Recently graduated from Yong Siew Toh Conservatory’s Master’s program in piano performance, Xiangning is currently working as a Teaching Assistant in relation to the areas of Music Cognition and Artistic Research.
All On Board: Skills for 21st Century Musicians, Through a Board Game
Not only that the majority of music graduates are not working in the music industry, but some of them are also unemployed due to the competitive nature within the industry. Factors such as job security, work culture and overall disequilibrium in Thailand’s classical music industry are accountable for said problem.Thus, Thai musicians then need to adapt in order to thrive in their careers. In addition, educational institutions may not be able to rival the fast-moving world.
Most of the courses offered only focus on developing one’s musical skills, but not much of the integration courses and career guides for working within the field. COVID-19 has greatly affected the classical music industry, professional musicians, teachers and music students included. Online platforms are being applied heavily in music industry; such as, online teaching, asynchronous learning and live concert streaming. Thus, stakeholders within the industry are obliged to enhance other skills necessary, apart from performing, to strive in the changing world.
As a researcher, I had studied and analyzed the 21st century skills necessary for classical musicians in order to establish guidelines and engage more awareness in music students.
Moreover, I had designed a board game based on the idea of the 21st century skills necessary for music students. It includes a board game tournament and a seminar on said topic. All in all, this thesis’ main aim is to raise awareness about the 21st century skills in music students and to better Thailand’s classical music industry in the long term.
Thai horn player, Chalankorn Kadenoum began her horn studies at the age of twelve with Miss Natsarun Tissadikun, Mr. Nantawat Waranich and Mr. Akanok Khorcharoen at Matthayom Sangkeet Witthaya School.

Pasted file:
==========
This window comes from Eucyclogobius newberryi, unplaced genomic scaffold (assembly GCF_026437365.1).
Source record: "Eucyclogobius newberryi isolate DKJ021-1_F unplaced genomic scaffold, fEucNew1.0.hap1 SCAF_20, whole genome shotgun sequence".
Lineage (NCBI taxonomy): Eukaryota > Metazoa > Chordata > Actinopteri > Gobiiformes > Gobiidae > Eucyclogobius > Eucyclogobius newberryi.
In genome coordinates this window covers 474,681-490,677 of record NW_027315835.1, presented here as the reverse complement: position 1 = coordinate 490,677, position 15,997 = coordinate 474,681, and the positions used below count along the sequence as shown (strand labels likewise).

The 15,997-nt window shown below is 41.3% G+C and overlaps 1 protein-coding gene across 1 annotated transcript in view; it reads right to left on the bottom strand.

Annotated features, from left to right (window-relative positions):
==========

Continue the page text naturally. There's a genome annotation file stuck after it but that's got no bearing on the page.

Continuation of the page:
In 2015, she enrolled into Yong Siew Toh Conservatory of Music with a full scholarship where she studies Mr. Han Chang Chou, who is a principal horn of Singapore Symphony Orchestra from 1987-2020.
In 2019, she enrolled into Princess Galyani Vadhana Institute of Music for her master degree where she currently doing her thesis in the topic of Raising Awareness of 21st Century Musician Skills Through Board Game.
Wong Yong En
Find My iDentity - Creating a Digital Music Resource
Yong En’s presentation outlines her ongoing research and technical process of setting up the SEACAM Database, a database for contemporary Southeast Asian repertoire. Initially motivated by broader issues of cultural representation in Western art music, she eventually came to wonder the extent to which music encapsulates who we are, leveraging technology and information systems to find out. Going forward, she hopes the database will encourage musicians to perform more Southeast Asian work, and help us understand Southeast Asian contemporary styles and trajectories.
Wong Yong En is a final year student at the Yong Siew Toh Conservatory of Music, majoring in Music & Society and Voice (soprano). Her current research interests lie in musical identity, especially national and cultural identities, from the 19th to 21st centuries. As a performer, Yong En appreciates inter/multidisciplinary art, and loves to move and act while she sings.